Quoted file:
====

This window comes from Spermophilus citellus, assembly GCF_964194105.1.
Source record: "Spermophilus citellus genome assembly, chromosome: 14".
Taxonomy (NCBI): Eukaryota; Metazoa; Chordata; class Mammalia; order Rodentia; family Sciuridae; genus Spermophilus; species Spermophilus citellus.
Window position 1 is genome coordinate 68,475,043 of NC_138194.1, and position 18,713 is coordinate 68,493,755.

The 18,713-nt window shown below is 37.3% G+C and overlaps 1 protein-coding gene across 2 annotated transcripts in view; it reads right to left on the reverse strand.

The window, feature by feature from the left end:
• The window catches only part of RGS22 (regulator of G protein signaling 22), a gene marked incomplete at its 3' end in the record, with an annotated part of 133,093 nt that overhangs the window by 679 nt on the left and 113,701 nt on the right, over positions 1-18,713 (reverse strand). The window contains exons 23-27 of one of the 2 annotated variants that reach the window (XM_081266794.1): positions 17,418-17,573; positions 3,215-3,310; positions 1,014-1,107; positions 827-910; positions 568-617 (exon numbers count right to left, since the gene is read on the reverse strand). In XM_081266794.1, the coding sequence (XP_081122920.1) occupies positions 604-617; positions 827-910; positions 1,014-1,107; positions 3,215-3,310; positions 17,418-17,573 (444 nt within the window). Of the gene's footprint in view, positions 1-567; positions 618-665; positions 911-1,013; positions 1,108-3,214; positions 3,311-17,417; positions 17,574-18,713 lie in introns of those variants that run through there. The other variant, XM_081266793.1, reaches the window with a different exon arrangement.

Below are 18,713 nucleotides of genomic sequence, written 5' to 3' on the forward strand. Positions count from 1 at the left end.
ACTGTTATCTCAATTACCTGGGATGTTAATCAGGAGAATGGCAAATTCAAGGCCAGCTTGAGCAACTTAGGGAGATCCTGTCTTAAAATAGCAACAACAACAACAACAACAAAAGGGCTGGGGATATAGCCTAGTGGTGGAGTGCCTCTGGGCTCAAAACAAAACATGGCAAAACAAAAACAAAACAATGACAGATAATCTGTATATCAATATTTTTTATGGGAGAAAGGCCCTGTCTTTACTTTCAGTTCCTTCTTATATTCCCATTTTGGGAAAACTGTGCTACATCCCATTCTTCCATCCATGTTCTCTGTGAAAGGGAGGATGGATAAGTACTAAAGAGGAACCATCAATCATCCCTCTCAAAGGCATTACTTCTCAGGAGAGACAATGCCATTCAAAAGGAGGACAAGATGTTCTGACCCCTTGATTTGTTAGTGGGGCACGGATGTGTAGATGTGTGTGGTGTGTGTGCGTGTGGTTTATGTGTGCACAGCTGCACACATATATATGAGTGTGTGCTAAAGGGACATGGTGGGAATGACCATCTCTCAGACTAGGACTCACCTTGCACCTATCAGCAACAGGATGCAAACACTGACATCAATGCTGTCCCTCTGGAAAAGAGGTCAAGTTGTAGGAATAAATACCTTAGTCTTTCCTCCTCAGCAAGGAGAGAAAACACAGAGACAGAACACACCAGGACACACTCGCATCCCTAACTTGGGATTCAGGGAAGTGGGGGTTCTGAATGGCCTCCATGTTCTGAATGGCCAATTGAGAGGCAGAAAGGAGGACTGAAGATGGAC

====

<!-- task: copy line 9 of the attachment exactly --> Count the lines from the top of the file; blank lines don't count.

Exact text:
ACTGTTATCTCAATTACCTGGGATGTTAATCAGGAGAATGGCAAATTCAAGGCCAGCTTGAGCAACTTAGGGAGATCCTGTCTTAAAATAGCAACAACAACAACAACAACAAAAGGGCTGGGGATATAGCCTAGTGGTGGAGTGCCTCTGGGCTCAAAACAAAACATGGCAAAACAAAAACAAAACAATGACAGATAATCTGTATATCAATATTTTTTATGGGAGAAAGGCCCTGTCTTTACTTTCAGTTCCTTCTTATATTCCCATTTTGGGAAAACTGTGCTACATCCCATTCTTCCATCCATGTTCTCTGTGAAAGGGAGGATGGATAAGTACTAAAGAGGAACCATCAATCATCCCTCTCAAAGGCATTACTTCTCAGGAGAGACAATGCCATTCAAAAGGAGGACAAGATGTTCTGACCCCTTGATTTGTTAGTGGGGCACGGATGTGTAGATGTGTGTGGTGTGTGTGCGTGTGGTTTATGTGTGCACAGCTGCACACATATATATGAGTGTGTGCTAAAGGGACATGGTGGGAATGACCATCTCTCAGACTAGGACTCACCTTGCACCTATCAGCAACAGGATGCAAACACTGACATCAATGCTGTCCCTCTGGAAAAGAGGTCAAGTTGTAGGAATAAATACCTTAGTCTTTCCTCCTCAGCAAGGAGAGAAAACACAGAGACAGAACACACCAGGACACACTCGCATCCCTAACTTGGGATTCAGGGAAGTGGGGGTTCTGAATGGCCTCCATGTTCTGAATGGCCAATTGAGAGGCAGAAAGGAGGACTGAAGATGGAC